Using standardized patients to evaluate medical students' evidence-based medicine skills

Richard Amini, Nicholas C. Hernandez, Samuel M Keim, Paul R Gordon

Research output: Contribution to journalArticlepeer-review

2 Scopus citations

Abstract

Objectives: To analyze the effectiveness of an Evidence Based Medicine Objective Structured Clinical Examination (EBM OSCE) with standardized patients for end of third year medical students at our institution. Methods: This was a single-center prospective cross-sectional investigation. As part of the eight-station OSCE exam, the authors developed and implemented a new 25-minute EBM OSCE station with the goal of evaluating evidence based medicine skills necessary for daily clinical encounters. The OSCE case involved a highly educated patient with a history of recurrent debilitating migraines who has brought eight specific questions regarding the use of steroids for migraine headaches. Students were provided computer stations equipped to record a log of the searches performed. Results: One hundred and four third-year medical students participated in this study. The average number of search tools used by the students was 4 (SD = 2). The 104 students performed a total of 896 searches. The two most commonly used websites were uptodate.com and google.com. Sixty-nine percent (95% CI, 60% to 78%) of students were able to find a meta-analysis regarding the use of dexamethasone for the prevention of rebound migraines. Fifty-two percent of students were able to explain that patients who took dexamethasone had a moderate RR (0.68 to 0.78) of having a recurrent migraine, and 71% of students were able to explain to the standardized patient that the NNT for dexamethasone was nine. Conclusion: The EBM OSCE was successfully integrated into the existing eight-station OSCE and was able to assess student EBM skills.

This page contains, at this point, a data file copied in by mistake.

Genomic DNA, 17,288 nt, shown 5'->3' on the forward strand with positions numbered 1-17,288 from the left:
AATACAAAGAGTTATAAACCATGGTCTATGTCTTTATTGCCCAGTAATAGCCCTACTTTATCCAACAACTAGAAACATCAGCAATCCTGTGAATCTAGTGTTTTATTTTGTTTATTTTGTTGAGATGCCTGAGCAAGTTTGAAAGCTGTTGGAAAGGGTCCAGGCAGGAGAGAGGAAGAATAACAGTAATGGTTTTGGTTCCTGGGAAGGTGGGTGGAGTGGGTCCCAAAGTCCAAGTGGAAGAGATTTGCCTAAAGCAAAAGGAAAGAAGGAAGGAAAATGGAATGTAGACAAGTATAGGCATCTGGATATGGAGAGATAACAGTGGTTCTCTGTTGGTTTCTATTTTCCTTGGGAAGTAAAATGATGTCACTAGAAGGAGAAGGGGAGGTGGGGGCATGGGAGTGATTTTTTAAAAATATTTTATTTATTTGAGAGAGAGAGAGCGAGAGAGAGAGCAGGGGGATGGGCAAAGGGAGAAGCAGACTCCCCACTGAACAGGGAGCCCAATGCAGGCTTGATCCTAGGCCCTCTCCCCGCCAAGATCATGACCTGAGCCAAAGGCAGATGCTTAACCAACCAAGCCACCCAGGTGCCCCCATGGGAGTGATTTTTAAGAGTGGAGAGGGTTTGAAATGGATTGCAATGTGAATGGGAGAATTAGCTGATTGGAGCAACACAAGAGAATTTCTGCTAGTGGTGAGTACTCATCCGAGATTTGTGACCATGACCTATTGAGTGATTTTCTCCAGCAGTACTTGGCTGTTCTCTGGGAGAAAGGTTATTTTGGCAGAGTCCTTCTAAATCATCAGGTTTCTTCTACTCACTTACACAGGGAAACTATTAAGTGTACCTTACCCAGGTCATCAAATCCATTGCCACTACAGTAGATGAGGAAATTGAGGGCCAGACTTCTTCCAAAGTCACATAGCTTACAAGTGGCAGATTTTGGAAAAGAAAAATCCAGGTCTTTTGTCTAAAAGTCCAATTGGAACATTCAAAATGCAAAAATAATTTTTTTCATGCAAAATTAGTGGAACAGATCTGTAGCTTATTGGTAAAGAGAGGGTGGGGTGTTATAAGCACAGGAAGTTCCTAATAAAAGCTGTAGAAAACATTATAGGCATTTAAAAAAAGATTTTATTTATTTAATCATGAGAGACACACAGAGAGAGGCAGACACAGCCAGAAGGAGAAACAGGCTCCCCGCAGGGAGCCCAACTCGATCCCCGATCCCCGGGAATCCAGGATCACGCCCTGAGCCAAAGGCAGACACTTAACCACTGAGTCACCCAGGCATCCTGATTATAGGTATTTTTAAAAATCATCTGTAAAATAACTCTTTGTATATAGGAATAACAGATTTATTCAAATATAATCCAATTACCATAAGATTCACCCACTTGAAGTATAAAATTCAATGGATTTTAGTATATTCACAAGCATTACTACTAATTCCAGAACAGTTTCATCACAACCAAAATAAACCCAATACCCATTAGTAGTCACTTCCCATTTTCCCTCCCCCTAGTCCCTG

Original languageEnglish (US)
Pages (from-to)38-42
Number of pages5
JournalJournal of Evidence-Based Medicine
Volume9
Issue number1
DOIs
StatePublished - Feb 1 2016

Keywords

  • Education
  • Evidence-based medicine
  • Evidence-based practice
  • Medical
  • Undergraduate

ASJC Scopus subject areas

  • Medicine(all)
  • Health Policy

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